Washington lawmakers Rep. Jacquelin Maycumber (R-5th), Sen. Shelly Short (R-5th) and Rep. Joel Kretz (R-th) visited Colville Business Council Chambers, Oct. 10.

Colville Business Council hosts Joel Kretz, Shelly Short and Jacquelin Maycumber, Oct. 10

NESPELEM - The Colville Business Council hosted Washington State Rep. Joel Kretz (R-7th), state Sen. Shelly Short (R-5th) and state Rep. Jacquelin Maycumber (R-5th) in Colville Business Council Chambers, Oct. 10 bringing together political leaders from both sides of the reservation boundaries. 

The visit, which came as the final item on the CBC Tribal Government Committee Agenda, lasted just under an hour, and in it, CBC thanked the group of eastern Washington legislators for their work in the previous Washington legislative session and further discussed priorities for upcoming sessions. 

For their part, the legislators thanked the tribal council for the meeting. 

“I think we gain more, especially with rural communities, the more we stand together,” said Short, in answering a call from CBC to coordinate efforts in Olympia. 

“I think we need to start earlier on things with better coordination,” said Kretz. “This is a pretty good start here today… It helps if we can build the groundwork way ahead going in. I think it’s a great idea for us to meet more often. We’ll always pick up the phone. If you get over there, we’ll always get you in no matter how busy we are, but if we know sooner what the priorities are, we can have more time when you are over there.” 

Health Care 

CBC member Jack Ferguson thanked the group for their help in securing $4.5 million from the Washington State Capital Budget Plan for the planned construction of the Colville Tribal Substance Abuse Treatment Facility this year.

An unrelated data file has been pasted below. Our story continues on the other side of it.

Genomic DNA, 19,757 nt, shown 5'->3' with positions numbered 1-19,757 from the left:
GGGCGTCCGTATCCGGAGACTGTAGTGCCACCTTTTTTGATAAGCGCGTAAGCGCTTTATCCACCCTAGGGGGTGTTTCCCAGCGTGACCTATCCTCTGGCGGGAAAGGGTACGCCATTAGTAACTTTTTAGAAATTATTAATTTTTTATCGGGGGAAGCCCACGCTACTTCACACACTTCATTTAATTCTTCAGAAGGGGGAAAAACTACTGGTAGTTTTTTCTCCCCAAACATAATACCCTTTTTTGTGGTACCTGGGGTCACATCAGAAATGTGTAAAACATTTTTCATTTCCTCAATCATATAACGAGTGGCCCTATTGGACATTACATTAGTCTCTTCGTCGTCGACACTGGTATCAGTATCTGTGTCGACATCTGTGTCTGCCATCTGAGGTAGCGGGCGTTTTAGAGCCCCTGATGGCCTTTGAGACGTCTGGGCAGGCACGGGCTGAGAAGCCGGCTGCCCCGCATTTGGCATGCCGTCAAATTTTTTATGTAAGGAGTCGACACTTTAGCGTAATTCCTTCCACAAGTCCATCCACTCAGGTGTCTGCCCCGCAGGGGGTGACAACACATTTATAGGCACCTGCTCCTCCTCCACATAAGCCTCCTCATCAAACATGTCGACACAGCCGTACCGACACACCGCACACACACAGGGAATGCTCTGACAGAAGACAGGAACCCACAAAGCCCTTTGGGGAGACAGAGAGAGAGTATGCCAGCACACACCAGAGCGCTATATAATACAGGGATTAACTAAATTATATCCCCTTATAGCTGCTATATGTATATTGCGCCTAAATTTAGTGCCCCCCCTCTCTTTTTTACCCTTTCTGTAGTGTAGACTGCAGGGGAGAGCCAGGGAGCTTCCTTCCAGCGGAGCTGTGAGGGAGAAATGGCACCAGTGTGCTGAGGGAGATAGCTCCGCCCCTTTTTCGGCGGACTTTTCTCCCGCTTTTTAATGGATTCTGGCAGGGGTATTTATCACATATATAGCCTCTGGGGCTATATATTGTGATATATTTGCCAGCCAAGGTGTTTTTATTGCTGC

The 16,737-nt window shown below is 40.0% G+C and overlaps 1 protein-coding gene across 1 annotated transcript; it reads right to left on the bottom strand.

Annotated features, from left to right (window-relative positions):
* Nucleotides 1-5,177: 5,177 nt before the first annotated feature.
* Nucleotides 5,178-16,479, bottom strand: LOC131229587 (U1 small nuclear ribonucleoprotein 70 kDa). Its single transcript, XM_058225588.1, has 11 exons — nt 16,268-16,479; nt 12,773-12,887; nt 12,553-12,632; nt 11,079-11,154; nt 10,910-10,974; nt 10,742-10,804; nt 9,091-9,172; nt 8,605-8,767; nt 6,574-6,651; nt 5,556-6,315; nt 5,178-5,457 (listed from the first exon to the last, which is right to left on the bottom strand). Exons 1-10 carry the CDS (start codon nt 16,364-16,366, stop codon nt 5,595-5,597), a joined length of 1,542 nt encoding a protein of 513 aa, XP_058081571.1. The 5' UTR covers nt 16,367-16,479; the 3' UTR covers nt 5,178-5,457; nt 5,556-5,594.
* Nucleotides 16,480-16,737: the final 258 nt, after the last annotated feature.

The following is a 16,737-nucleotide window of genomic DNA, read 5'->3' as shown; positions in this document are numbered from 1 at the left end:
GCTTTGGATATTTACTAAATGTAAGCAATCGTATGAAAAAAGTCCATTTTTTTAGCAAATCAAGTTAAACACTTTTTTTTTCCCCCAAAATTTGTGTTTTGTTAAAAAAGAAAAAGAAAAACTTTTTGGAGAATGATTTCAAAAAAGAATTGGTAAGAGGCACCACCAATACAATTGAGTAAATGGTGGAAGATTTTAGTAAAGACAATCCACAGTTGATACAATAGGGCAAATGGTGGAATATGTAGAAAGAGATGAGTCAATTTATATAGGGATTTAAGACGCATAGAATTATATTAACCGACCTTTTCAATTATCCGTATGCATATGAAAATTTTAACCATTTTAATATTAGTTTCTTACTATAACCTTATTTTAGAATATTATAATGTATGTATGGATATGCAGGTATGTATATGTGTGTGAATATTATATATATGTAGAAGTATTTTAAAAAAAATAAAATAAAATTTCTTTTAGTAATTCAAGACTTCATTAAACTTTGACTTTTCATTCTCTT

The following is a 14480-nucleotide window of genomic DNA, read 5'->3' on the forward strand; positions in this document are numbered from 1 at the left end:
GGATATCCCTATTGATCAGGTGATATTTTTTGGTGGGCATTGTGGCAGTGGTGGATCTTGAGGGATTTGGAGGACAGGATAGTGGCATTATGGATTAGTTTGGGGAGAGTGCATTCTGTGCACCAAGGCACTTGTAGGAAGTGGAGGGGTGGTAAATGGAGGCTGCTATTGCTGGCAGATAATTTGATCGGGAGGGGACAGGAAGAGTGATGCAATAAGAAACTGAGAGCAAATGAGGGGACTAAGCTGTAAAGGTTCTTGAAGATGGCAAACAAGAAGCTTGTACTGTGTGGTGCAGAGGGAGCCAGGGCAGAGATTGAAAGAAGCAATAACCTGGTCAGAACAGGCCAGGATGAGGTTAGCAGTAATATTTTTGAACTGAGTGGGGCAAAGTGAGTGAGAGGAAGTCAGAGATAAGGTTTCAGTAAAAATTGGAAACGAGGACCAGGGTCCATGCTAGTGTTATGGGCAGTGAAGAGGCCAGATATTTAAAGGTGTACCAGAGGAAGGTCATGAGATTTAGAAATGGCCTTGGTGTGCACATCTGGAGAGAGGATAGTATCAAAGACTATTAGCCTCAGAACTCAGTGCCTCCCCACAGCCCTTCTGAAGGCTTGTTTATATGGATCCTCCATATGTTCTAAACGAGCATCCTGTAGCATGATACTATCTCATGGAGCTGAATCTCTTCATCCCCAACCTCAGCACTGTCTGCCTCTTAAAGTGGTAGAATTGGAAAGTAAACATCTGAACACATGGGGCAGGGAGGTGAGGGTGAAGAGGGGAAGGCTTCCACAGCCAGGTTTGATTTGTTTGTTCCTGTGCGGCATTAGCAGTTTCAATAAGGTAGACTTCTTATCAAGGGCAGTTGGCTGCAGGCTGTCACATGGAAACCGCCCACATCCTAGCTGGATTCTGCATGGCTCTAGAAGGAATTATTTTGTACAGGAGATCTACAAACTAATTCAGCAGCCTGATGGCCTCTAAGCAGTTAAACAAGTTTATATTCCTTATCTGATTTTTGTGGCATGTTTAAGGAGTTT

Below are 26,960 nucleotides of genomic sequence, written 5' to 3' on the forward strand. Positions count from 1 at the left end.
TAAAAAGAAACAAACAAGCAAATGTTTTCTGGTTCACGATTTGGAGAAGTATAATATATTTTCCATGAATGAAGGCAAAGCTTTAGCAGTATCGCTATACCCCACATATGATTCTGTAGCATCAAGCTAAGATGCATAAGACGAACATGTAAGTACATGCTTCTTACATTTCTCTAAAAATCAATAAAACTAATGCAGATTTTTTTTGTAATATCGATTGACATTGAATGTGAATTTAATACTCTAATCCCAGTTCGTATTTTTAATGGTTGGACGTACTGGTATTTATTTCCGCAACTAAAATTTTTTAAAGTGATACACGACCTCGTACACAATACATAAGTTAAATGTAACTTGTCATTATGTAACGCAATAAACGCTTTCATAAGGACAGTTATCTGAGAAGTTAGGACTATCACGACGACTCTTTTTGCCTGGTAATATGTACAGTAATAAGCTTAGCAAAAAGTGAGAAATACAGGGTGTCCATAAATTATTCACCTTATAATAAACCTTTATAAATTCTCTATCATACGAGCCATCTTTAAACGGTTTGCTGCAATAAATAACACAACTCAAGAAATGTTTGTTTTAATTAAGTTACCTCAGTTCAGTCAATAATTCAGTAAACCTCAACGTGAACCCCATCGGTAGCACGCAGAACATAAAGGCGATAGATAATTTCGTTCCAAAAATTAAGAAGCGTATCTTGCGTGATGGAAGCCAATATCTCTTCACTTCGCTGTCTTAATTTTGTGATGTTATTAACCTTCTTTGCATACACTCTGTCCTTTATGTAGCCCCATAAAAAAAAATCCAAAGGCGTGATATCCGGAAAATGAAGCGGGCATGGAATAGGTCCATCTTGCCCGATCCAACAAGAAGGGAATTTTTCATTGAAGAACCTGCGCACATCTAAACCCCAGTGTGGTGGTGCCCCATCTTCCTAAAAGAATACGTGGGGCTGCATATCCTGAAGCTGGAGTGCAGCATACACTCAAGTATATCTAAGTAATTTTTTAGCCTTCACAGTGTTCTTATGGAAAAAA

“I’d like to thank all of you for the support you gave us for the Capital Budget,” said Ferguson. “I wish we had our treatment facility started so you guys could have been a part of that today, but unfortunately, we had to change contractors midstream, but I think I speak for the whole Colville Tribe in thanking you for that support.” 

CBC further highlighted the group’s support in SB- 1564, which has allowed the Colville Tribes to negotiate an enhanced rate encounter rate for the Colville Tribal Convalescent Center. 

“I just want you to understand how that impacts the Colville Tribes,” said CBC member Janet Nicholson. “The Tribe was getting an encounter rate of $169, and that’s because the Affordable Care Act requires that. The federal gives to the state, the state gave it to the tribe. When I came on, they said we had the opportunity to negotiate a higher encounter rate, but we had to get Washington legislation passed before we could modify that federal rate.” 

The law was signed May 8, and on May 10 the Colville Tribes submitted their negotiated rate to the federal government. After a 90-day comment period, the new rate was approved on Sep. 23, according to Nicholson. 

“What that means to us fiscally is that now we will receive from the Feds for our Convalescent Center $3 million [annually with the new rate],” said Nicholson. “So that will offset from the Colville Tribes $3 million … We couldn’t have done that without your support.” 

Along with the enhanced encounter rate, the tribes have negotiated a new convalescent center, said Nicholson. 

Moving forward, Nicholson noted the Colville Tribes’ pursuit to build a new tribal clinic in Omak, and she further asked for support in seeking financial support for the project from the state. 

Congressional leaders signed a letter Oct. 11 issuing their support for a new Omak clinic, and Nicholson further noted the tribes had issued a pre-application to the IHS Joint Venture Construction Program for the project. 

Natural Resources 

CBC member Darnell Sam provided an update on the tribes’ work toward fish passage over Chief Joseph Dam and Grand Coulee Dam in 2019, noting lobbying efforts in Olympia and Washington D.C., cultural releases of Chinook salmon into Rufus Woods and Lake Roosevelt and the Whooshh System demonstration that proved the technology’s ability to move salmon over Chief Joseph Dam.